Border Blurs - Concrete Poetry in England and ScotlandHardback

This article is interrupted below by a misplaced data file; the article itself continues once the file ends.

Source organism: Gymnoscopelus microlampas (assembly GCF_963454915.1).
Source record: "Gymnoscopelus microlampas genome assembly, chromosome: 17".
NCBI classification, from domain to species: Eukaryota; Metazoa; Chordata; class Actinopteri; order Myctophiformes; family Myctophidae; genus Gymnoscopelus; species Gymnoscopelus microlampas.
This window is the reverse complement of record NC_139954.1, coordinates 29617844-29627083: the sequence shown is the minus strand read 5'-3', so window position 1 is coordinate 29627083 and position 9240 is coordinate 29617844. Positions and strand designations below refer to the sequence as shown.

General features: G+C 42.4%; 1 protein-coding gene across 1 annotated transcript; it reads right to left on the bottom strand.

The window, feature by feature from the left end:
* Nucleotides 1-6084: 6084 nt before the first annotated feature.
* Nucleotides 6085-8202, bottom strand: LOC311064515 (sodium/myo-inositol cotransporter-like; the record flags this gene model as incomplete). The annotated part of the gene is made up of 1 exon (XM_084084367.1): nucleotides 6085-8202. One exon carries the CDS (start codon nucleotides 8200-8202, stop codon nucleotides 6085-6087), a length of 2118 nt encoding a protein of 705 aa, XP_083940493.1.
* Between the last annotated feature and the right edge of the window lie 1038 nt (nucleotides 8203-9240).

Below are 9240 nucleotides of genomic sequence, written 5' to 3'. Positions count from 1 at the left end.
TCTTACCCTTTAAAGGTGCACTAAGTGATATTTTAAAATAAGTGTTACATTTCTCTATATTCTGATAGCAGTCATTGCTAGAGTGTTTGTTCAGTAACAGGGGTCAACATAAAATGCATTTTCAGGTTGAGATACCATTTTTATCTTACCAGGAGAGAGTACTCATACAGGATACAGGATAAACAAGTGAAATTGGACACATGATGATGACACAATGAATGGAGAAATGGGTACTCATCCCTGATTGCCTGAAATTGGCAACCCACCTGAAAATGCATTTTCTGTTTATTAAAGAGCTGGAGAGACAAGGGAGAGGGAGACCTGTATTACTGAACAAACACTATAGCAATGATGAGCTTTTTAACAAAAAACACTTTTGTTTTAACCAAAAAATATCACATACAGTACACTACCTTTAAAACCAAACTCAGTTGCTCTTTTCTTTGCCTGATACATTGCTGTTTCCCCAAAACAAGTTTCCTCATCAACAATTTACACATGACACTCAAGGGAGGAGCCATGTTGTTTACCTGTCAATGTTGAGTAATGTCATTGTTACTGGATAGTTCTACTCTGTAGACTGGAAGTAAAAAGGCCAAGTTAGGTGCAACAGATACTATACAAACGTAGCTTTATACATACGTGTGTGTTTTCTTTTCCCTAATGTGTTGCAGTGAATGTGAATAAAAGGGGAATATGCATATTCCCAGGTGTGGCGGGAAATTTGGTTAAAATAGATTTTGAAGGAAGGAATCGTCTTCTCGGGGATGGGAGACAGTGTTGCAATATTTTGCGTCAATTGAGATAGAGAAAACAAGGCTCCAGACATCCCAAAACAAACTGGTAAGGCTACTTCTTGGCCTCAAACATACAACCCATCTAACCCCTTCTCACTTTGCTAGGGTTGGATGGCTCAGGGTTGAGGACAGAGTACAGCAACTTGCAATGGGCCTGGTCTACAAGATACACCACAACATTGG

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This book offers the first in-depth account of the relationship between English and Scottish poets and the international concrete poetry movement of the 1950s to the 1970s. Concrete poetry was a literary and artistic style which reactivated early twentieth-century modernist impulses towards the merging of artistic media, while simultaneously speaking to a gamut of contemporary contexts, from post-1945 reconstruction to cybernetics, mass media and the sixties counter-culture. The terms of its development in England and Scotland suggest new ways of mapping ongoing complexities in the relationship between the two national cultures, and of tracing broader sociological and cultural trends in Britain during the 1960s and 1970s. Focusing especially on the work of Ian Hamilton Finlay, Edwin Morgan, Dom Sylvester Houédard and Bob Cobbing, Border Blurs is based on new and extensive archival and primary research, and will fill a vital gap in contemporary understandings of an important but much misunderstood genre: concrete poetry. It will also serve as a vital document for scholars and students of twentieth-century British literature, modern intermedia art and modernism, especially those interested in understanding modernism's wide geographical spread and late twentieth-century legacies.